Our evenings tend to follow a predictable pattern. Tonight, he’s told me the latest from his friends in Asineth, I’ve filled him in on Oscar’s gossip from the court of Ehlerin, and in the process we’ve killed most of a bottle of wine between us, which means it’s about time for me to be breaking out the cards.

I’m still dealing when there’s a rap on the door and Nazagi comes in, just barely waiting for our invitation.

“Madeleine, may I borrow you? I promise to return you to your scheduled debauchery in half an hour or so.” There’s an apology in his eyes that he’s entirely failed to give voice to. I’m used to that by now. In fact, I think if he ever did apologise to me out loud I’d be seriously worried.

Yorik grins at me and gets to his feet, waving Nazagi into his now vacant chair.

“I’ll be in the kitchens,” he says. “Come fetch me when his Highness has done with you.”

He heads out of the room jauntily; he has his eye on one of the under-cooks, and must be making progress lately.

As the door shuts I turn to Nazagi.


“I couldn’t sleep.” He sounds almost truculent. “I just keep thinking about – Madeleine, will you tell me honestly, have I made some terrible misstep with Cassidy lately?”

Ah. Well, that explains more than it doesn’t.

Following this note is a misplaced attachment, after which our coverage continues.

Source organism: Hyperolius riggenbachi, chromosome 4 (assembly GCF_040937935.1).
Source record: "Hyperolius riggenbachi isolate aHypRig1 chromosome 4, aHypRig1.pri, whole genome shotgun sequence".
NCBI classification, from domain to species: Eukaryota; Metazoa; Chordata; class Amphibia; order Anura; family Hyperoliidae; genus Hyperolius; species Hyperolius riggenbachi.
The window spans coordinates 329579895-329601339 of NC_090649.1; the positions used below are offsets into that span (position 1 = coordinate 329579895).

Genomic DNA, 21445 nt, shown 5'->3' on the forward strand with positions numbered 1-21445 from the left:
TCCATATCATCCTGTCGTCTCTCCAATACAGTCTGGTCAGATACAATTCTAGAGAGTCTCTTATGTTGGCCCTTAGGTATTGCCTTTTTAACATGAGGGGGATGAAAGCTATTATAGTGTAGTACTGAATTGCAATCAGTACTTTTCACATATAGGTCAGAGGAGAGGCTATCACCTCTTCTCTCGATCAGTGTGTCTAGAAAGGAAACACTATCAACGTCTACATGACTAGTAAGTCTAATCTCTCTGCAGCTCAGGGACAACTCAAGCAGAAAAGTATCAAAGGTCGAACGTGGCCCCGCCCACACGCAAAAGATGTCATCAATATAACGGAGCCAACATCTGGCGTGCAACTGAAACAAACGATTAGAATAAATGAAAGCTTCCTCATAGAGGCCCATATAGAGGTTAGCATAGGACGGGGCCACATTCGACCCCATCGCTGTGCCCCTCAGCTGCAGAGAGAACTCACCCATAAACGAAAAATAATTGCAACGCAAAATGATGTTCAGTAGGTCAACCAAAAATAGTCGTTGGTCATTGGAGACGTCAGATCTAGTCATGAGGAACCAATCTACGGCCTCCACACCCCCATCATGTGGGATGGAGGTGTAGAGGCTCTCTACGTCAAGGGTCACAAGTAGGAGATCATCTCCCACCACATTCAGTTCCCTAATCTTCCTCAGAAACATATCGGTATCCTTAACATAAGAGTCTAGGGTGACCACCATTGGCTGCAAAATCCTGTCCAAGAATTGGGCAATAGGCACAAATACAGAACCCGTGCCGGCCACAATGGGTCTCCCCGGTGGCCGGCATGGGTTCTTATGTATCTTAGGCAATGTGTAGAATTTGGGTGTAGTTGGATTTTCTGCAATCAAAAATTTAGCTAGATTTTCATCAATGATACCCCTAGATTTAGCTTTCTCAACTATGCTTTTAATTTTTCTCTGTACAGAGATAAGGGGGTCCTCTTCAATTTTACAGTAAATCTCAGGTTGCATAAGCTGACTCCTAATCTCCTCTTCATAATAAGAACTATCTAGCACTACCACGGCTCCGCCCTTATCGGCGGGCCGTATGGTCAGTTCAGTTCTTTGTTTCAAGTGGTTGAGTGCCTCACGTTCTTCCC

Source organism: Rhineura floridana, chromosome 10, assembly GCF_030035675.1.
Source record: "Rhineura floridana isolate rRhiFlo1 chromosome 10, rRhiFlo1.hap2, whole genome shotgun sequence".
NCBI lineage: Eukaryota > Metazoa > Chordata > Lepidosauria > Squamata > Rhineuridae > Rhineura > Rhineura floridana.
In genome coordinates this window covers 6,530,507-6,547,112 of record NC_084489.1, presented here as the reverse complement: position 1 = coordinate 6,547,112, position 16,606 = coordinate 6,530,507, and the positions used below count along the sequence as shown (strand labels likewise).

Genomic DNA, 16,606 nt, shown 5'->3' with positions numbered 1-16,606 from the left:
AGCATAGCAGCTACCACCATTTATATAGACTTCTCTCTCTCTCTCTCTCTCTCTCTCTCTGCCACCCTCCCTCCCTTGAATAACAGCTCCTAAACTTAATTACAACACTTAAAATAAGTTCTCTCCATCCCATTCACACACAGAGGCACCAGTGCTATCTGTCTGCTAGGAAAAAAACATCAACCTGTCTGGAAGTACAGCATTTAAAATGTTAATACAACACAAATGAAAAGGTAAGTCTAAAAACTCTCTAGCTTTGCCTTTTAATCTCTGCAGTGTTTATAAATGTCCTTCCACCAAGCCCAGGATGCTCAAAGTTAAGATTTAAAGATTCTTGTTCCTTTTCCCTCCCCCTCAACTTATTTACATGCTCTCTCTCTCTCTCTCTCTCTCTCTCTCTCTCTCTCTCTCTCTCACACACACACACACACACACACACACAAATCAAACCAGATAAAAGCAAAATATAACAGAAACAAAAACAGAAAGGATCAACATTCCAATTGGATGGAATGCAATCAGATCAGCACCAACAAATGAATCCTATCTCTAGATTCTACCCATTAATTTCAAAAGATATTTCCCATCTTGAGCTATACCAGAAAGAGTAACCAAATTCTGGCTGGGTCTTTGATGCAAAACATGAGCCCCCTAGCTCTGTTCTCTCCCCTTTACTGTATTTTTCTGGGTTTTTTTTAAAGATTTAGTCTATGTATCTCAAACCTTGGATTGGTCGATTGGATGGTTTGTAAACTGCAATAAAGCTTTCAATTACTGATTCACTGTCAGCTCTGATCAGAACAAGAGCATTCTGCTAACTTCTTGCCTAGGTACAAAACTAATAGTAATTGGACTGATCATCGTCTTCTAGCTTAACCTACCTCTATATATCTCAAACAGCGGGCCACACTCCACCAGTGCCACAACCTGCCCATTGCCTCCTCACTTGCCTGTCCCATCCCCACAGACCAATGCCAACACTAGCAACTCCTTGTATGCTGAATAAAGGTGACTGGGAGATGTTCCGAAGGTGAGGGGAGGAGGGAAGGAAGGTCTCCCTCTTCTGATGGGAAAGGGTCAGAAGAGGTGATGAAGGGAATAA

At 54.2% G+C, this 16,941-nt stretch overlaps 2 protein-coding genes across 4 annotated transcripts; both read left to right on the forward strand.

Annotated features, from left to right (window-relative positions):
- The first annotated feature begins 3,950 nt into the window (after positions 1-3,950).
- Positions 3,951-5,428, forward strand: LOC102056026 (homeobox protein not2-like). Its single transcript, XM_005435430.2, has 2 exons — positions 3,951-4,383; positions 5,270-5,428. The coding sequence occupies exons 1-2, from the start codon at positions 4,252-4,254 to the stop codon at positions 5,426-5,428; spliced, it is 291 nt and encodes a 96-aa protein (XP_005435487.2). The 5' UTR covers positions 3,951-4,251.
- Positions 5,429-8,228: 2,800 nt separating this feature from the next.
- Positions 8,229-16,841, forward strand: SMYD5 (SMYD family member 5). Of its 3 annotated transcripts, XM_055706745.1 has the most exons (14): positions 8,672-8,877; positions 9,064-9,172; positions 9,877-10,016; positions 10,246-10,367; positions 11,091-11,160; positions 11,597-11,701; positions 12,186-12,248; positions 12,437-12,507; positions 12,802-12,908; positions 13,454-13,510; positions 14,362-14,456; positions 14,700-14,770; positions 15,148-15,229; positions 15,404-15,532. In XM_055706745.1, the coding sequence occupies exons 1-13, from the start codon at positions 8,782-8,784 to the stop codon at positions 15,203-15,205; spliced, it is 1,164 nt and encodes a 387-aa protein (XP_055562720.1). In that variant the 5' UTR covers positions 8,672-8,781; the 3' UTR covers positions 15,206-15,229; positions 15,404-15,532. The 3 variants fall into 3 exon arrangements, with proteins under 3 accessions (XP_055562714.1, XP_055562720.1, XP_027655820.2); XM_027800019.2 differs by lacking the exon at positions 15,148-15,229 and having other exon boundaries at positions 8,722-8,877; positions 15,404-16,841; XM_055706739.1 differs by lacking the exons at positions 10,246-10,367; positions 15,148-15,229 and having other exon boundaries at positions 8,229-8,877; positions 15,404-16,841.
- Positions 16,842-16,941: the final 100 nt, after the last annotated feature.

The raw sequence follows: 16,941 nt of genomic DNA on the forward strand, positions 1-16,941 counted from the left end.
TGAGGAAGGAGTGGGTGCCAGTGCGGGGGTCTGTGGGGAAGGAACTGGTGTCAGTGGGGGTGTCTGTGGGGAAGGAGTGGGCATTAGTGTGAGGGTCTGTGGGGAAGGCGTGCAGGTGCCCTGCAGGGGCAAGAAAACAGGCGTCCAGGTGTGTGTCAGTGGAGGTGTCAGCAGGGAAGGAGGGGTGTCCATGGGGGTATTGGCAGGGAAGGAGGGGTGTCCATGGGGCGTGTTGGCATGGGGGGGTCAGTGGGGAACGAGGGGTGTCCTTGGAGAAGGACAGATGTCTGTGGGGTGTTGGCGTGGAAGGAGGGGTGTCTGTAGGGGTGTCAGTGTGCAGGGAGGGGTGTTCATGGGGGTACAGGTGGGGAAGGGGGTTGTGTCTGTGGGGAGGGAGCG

“I had thought we were getting along better – she was spending much more time with me – but now she comes to see me and then barely speaks. And it’s not only when we’re alone, she’s more subdued in public, too. I’m sure she’s unhappy about something.” He steals a glance at me. “She is, isn’t she?”

“Yes, I think so,” I say, slowly. I should have seen this coming. Nazagi, for all his political acumen, has some fairly consistent blind spots. “Haven’t you noticed a theme in the things she’s been inviting you to do with her lately?” Music recitals. Dancing lessons. Long walks in the garden at sunset.

Nazagi is shaking his head.

“She hasn’t confided in me, so I can’t be absolutely certain, but I’m pretty sure all she wants is for you to be more of a husband to her.”

He blushes. He hasn’t done that in a while, and something warm and a little tender curls in the pit of my stomach at the sight of it. I had thought that perhaps this would be one of the difficult things. Maybe it won’t be, after all.

“You mean –” He takes a deep breath. “I more or less coerced her into this marriage. Or her parents and I did, between us. I couldn’t... it wouldn’t be right to give her the least impression that I was going to push her for –”

“No, no of course not. You were absolutely right to stand back, and if she’d never been interested then that would have been that. But Nazagi....” I stop, and take a minute to marshal my thoughts. “Look, she’s young, and she’s romantic, and you may not be the lover she would have chosen for herself but you’re the only lover she’s allowed to have. Depending on how things turn out, you may be the only lover it’s ever safe for her to take. So it’s not surprising that –”

He interrupts, overlapping me: “That doesn’t really seem like the best foundation....”

I interrupt him right back.

“It’s not the best foundation. But it’s what you’ve got. So. Go slow. Be gentle.” I poke him in the ribs. “Whatever you do, don’t try to seduce her by walking into her bedroom and casually starting to undress.” He opens his mouth and shuts it again, conceding the point. “Maybe read her some nice sonnets?”